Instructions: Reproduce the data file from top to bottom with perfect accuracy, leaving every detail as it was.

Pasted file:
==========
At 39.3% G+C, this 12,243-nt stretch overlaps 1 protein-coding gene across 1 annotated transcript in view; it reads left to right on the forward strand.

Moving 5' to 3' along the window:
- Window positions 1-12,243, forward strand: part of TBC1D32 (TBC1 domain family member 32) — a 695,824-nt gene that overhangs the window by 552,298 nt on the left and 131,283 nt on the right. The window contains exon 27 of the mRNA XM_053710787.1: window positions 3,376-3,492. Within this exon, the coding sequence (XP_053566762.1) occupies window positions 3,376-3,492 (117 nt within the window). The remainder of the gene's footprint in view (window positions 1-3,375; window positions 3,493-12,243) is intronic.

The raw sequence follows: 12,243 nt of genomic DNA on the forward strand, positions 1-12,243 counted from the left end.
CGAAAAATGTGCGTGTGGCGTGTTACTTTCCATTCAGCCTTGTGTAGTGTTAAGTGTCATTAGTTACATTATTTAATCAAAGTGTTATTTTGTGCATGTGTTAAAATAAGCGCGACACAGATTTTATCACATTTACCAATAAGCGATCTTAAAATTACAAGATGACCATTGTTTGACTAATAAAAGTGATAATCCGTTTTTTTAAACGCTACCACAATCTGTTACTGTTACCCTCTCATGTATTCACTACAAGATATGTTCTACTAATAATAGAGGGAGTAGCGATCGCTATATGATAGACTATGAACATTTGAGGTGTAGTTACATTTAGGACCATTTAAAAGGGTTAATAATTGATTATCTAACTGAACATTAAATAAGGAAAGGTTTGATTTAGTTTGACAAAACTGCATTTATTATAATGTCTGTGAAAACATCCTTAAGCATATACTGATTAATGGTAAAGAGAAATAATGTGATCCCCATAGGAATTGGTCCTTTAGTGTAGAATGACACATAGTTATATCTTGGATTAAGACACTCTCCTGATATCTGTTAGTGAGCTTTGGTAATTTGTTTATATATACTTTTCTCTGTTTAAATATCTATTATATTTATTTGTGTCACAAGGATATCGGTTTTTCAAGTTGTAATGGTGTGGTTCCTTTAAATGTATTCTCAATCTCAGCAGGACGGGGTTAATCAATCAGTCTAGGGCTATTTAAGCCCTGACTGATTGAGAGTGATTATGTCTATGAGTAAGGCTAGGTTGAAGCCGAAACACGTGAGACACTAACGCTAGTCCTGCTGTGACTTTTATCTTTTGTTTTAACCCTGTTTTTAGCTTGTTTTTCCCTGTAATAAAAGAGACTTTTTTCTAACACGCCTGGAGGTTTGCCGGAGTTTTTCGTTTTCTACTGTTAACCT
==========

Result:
At 39.3% G+C, this 12,243-nt stretch overlaps 1 protein-coding gene across 1 annotated transcript in view; it reads left to right on the forward strand.

Moving 5' to 3' along the window:
- Window positions 1-12,243, forward strand: part of TBC1D32 (TBC1 domain family member 32) — a 695,824-nt gene that overhangs the window by 552,298 nt on the left and 131,283 nt on the right. The window contains exon 27 of the mRNA XM_053710787.1: window positions 3,376-3,492. Within this exon, the coding sequence (XP_053566762.1) occupies window positions 3,376-3,492 (117 nt within the window). The remainder of the gene's footprint in view (window positions 1-3,375; window positions 3,493-12,243) is intronic.

The raw sequence follows: 12,243 nt of genomic DNA on the forward strand, positions 1-12,243 counted from the left end.
CGAAAAATGTGCGTGTGGCGTGTTACTTTCCATTCAGCCTTGTGTAGTGTTAAGTGTCATTAGTTACATTATTTAATCAAAGTGTTATTTTGTGCATGTGTTAAAATAAGCGCGACACAGATTTTATCACATTTACCAATAAGCGATCTTAAAATTACAAGATGACCATTGTTTGACTAATAAAAGTGATAATCCGTTTTTTTAAACGCTACCACAATCTGTTACTGTTACCCTCTCATGTATTCACTACAAGATATGTTCTACTAATAATAGAGGGAGTAGCGATCGCTATATGATAGACTATGAACATTTGAGGTGTAGTTACATTTAGGACCATTTAAAAGGGTTAATAATTGATTATCTAACTGAACATTAAATAAGGAAAGGTTTGATTTAGTTTGACAAAACTGCATTTATTATAATGTCTGTGAAAACATCCTTAAGCATATACTGATTAATGGTAAAGAGAAATAATGTGATCCCCATAGGAATTGGTCCTTTAGTGTAGAATGACACATAGTTATATCTTGGATTAAGACACTCTCCTGATATCTGTTAGTGAGCTTTGGTAATTTGTTTATATATACTTTTCTCTGTTTAAATATCTATTATATTTATTTGTGTCACAAGGATATCGGTTTTTCAAGTTGTAATGGTGTGGTTCCTTTAAATGTATTCTCAATCTCAGCAGGACGGGGTTAATCAATCAGTCTAGGGCTATTTAAGCCCTGACTGATTGAGAGTGATTATGTCTATGAGTAAGGCTAGGTTGAAGCCGAAACACGTGAGACACTAACGCTAGTCCTGCTGTGACTTTTATCTTTTGTTTTAACCCTGTTTTTAGCTTGTTTTTCCCTGTAATAAAAGAGACTTTTTTCTAACACGCCTGGAGGTTTGCCGGAGTTTTTCGTTTTCTACTGTTAACCT